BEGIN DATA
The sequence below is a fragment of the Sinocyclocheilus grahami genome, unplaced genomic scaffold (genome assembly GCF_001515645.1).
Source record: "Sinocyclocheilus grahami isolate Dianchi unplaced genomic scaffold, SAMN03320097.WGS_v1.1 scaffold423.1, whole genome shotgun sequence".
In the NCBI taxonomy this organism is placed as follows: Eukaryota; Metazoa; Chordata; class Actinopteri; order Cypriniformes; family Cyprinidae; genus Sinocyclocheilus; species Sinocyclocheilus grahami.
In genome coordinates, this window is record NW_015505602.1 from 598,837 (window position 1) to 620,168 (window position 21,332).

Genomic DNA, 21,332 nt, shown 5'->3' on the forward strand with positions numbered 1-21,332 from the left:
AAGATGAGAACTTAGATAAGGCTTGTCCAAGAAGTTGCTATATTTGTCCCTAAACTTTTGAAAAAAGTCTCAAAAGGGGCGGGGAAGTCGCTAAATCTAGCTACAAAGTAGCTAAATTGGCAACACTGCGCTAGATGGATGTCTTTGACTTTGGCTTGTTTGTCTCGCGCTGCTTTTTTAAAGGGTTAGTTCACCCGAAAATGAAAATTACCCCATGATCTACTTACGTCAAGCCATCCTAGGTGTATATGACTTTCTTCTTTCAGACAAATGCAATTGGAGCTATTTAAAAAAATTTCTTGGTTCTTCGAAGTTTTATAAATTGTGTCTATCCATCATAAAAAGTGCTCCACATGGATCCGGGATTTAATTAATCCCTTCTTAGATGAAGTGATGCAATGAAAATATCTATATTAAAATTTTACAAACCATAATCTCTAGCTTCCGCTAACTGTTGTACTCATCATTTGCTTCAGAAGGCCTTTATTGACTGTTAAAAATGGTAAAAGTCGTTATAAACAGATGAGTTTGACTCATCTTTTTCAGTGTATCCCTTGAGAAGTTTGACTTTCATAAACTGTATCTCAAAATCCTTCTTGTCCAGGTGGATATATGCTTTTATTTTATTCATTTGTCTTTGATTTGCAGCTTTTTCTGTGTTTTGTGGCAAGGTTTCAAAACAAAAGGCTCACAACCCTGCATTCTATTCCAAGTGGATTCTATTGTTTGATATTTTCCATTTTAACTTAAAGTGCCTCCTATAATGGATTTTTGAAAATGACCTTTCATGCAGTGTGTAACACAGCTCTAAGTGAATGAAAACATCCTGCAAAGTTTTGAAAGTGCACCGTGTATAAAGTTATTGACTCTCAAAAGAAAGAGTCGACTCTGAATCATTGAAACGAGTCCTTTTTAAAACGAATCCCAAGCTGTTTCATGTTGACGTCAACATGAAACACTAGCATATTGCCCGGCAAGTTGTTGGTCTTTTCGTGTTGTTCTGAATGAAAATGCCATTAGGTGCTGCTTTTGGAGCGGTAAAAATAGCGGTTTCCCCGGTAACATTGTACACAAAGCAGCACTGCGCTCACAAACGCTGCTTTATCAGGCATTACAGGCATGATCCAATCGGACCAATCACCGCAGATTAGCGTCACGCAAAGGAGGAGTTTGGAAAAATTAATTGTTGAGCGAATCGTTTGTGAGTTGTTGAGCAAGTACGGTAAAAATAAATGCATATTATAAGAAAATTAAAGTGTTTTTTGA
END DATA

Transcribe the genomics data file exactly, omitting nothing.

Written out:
The sequence below is a fragment of the Sinocyclocheilus grahami genome, unplaced genomic scaffold (genome assembly GCF_001515645.1).
Source record: "Sinocyclocheilus grahami isolate Dianchi unplaced genomic scaffold, SAMN03320097.WGS_v1.1 scaffold423.1, whole genome shotgun sequence".
In the NCBI taxonomy this organism is placed as follows: Eukaryota; Metazoa; Chordata; class Actinopteri; order Cypriniformes; family Cyprinidae; genus Sinocyclocheilus; species Sinocyclocheilus grahami.
In genome coordinates, this window is record NW_015505602.1 from 598,837 (window position 1) to 620,168 (window position 21,332).

Genomic DNA, 21,332 nt, shown 5'->3' on the forward strand with positions numbered 1-21,332 from the left:
AAGATGAGAACTTAGATAAGGCTTGTCCAAGAAGTTGCTATATTTGTCCCTAAACTTTTGAAAAAAGTCTCAAAAGGGGCGGGGAAGTCGCTAAATCTAGCTACAAAGTAGCTAAATTGGCAACACTGCGCTAGATGGATGTCTTTGACTTTGGCTTGTTTGTCTCGCGCTGCTTTTTTAAAGGGTTAGTTCACCCGAAAATGAAAATTACCCCATGATCTACTTACGTCAAGCCATCCTAGGTGTATATGACTTTCTTCTTTCAGACAAATGCAATTGGAGCTATTTAAAAAAATTTCTTGGTTCTTCGAAGTTTTATAAATTGTGTCTATCCATCATAAAAAGTGCTCCACATGGATCCGGGATTTAATTAATCCCTTCTTAGATGAAGTGATGCAATGAAAATATCTATATTAAAATTTTACAAACCATAATCTCTAGCTTCCGCTAACTGTTGTACTCATCATTTGCTTCAGAAGGCCTTTATTGACTGTTAAAAATGGTAAAAGTCGTTATAAACAGATGAGTTTGACTCATCTTTTTCAGTGTATCCCTTGAGAAGTTTGACTTTCATAAACTGTATCTCAAAATCCTTCTTGTCCAGGTGGATATATGCTTTTATTTTATTCATTTGTCTTTGATTTGCAGCTTTTTCTGTGTTTTGTGGCAAGGTTTCAAAACAAAAGGCTCACAACCCTGCATTCTATTCCAAGTGGATTCTATTGTTTGATATTTTCCATTTTAACTTAAAGTGCCTCCTATAATGGATTTTTGAAAATGACCTTTCATGCAGTGTGTAACACAGCTCTAAGTGAATGAAAACATCCTGCAAAGTTTTGAAAGTGCACCGTGTATAAAGTTATTGACTCTCAAAAGAAAGAGTCGACTCTGAATCATTGAAACGAGTCCTTTTTAAAACGAATCCCAAGCTGTTTCATGTTGACGTCAACATGAAACACTAGCATATTGCCCGGCAAGTTGTTGGTCTTTTCGTGTTGTTCTGAATGAAAATGCCATTAGGTGCTGCTTTTGGAGCGGTAAAAATAGCGGTTTCCCCGGTAACATTGTACACAAAGCAGCACTGCGCTCACAAACGCTGCTTTATCAGGCATTACAGGCATGATCCAATCGGACCAATCACCGCAGATTAGCGTCACGCAAAGGAGGAGTTTGGAAAAATTAATTGTTGAGCGAATCGTTTGTGAGTTGTTGAGCAAGTACGGTAAAAATAAATGCATATTATAAGAAAATTAAAGTGTTTTTTGA